electric ztr????

Discussion in 'General Industry Discussions' started by lazyike, Jul 18, 2007.

  1. lazyike

    lazyike LawnSite Senior Member
    Messages: 302

    Not to be smart, and no I'm not a tree hugger but I was watching a news clip about how pessimistic people say we will be out of oil by 2020 and optimistic people say 2030, whats in store for our mowers?
    I started thinking that when I drove forklift I could run almost 10 hrs on a charge, why could'nt a big mower company (exmark, hustler, etc) make an electric mower? Mow 10 hrs then plug it in for the night? There would be allot less maint. 5 electric motors and resistors and some other stuff. ! motor left wheel, one right, and one for each blade, you could even have the blades on a rheostat so you could change tip speed. not to mention torque. and best part no noise???
    see what I think about after a pint of morgan.:drinkup:
  2. Grits

    Grits LawnSite Silver Member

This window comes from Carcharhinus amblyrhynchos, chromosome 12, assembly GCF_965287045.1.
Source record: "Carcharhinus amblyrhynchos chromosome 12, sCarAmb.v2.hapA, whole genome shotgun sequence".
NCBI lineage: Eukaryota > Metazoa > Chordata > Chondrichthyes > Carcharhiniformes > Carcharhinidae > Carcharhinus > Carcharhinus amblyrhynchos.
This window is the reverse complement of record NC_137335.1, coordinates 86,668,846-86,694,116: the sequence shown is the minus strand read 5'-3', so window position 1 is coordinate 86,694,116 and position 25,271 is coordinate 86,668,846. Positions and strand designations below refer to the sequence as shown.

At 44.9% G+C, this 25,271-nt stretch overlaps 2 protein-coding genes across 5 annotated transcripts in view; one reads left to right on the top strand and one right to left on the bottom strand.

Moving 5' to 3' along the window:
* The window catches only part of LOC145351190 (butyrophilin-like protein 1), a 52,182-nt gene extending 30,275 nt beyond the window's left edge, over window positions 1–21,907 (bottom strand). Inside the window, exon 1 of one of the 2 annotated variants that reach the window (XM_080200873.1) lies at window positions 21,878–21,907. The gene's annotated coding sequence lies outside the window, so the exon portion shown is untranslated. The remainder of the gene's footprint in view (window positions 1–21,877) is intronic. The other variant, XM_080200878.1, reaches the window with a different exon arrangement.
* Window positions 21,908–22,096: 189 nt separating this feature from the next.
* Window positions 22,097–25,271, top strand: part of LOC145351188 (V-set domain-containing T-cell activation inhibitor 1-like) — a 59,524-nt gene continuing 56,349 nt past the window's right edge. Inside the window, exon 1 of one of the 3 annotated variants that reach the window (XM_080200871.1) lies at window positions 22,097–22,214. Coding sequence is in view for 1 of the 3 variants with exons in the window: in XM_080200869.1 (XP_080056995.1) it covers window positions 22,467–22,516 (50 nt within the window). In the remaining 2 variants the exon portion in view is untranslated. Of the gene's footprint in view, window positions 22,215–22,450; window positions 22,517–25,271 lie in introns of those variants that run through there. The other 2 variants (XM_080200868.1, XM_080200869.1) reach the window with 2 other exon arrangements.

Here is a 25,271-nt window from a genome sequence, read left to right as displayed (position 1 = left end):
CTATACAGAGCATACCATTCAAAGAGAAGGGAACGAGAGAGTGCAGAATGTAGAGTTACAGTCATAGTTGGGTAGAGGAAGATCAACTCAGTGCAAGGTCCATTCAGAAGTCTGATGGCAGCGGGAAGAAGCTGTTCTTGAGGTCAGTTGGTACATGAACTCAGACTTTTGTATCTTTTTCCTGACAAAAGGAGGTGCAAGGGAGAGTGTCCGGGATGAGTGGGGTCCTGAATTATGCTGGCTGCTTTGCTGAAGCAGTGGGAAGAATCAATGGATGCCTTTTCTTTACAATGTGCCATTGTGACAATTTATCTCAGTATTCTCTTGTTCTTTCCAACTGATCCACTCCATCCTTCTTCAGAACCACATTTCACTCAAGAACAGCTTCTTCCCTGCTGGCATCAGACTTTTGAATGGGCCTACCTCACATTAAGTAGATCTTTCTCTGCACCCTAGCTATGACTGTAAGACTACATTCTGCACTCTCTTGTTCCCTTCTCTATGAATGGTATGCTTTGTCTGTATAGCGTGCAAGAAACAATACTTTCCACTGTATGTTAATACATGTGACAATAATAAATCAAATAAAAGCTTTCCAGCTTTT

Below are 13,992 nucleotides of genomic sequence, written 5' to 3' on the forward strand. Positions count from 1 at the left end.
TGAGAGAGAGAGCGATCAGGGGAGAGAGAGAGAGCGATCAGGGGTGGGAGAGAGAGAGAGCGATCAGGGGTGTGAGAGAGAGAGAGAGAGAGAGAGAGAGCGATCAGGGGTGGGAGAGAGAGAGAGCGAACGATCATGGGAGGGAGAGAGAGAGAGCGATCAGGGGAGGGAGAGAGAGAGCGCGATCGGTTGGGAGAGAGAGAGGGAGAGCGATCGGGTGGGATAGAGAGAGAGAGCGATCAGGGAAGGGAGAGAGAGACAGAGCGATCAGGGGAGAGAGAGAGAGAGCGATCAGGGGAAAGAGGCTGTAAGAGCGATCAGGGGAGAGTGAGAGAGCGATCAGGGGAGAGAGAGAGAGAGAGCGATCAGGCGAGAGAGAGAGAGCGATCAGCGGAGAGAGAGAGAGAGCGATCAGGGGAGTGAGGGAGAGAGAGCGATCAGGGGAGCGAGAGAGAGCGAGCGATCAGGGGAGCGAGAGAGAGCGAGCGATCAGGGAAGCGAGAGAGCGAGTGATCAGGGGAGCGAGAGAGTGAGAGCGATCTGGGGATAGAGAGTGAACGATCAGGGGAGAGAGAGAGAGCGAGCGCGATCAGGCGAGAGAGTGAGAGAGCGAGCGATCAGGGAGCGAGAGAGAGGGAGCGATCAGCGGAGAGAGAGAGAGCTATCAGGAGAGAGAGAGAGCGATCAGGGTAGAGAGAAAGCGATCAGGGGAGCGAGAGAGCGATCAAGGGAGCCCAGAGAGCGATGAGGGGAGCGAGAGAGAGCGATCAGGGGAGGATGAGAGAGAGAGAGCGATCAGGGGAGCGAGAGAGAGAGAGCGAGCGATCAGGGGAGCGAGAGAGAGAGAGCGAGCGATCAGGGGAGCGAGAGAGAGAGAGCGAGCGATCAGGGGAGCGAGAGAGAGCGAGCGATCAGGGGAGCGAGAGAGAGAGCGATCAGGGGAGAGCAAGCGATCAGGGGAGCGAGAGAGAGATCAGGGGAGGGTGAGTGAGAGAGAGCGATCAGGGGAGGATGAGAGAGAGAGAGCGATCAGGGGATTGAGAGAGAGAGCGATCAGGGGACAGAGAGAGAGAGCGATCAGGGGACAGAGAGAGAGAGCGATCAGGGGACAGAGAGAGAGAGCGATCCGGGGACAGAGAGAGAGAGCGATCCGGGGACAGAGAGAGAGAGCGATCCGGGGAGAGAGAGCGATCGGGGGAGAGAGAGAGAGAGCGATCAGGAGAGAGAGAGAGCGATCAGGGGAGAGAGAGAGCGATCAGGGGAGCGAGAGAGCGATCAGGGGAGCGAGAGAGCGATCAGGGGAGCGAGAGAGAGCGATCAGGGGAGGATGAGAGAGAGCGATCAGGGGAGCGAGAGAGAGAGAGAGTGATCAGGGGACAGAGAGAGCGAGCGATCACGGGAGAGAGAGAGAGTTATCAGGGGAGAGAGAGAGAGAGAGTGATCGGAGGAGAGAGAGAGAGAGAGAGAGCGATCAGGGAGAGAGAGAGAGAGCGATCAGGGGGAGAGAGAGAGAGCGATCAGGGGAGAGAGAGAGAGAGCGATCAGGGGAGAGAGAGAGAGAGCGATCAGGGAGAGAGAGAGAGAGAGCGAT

from Florida
    Messages: 2,994

    They have mowers that run off propane. I don't know if you could get enough power and torque versus weight with an all electric Z. Possibly in the future. IDK. They might do something with the "corn" fuel, that seems to be where fuel is heading. It will be interesting to see what everything will be running off of in the near future.
  3. martinfan06

    martinfan06 LawnSite Senior Member
    Messages: 631

    The battery on the lift you drove for 10 hrs weighs aprox 3,000 lbs soooooo thats a little heavy. Ever seen an electric forklift run over grass not happening it will sink.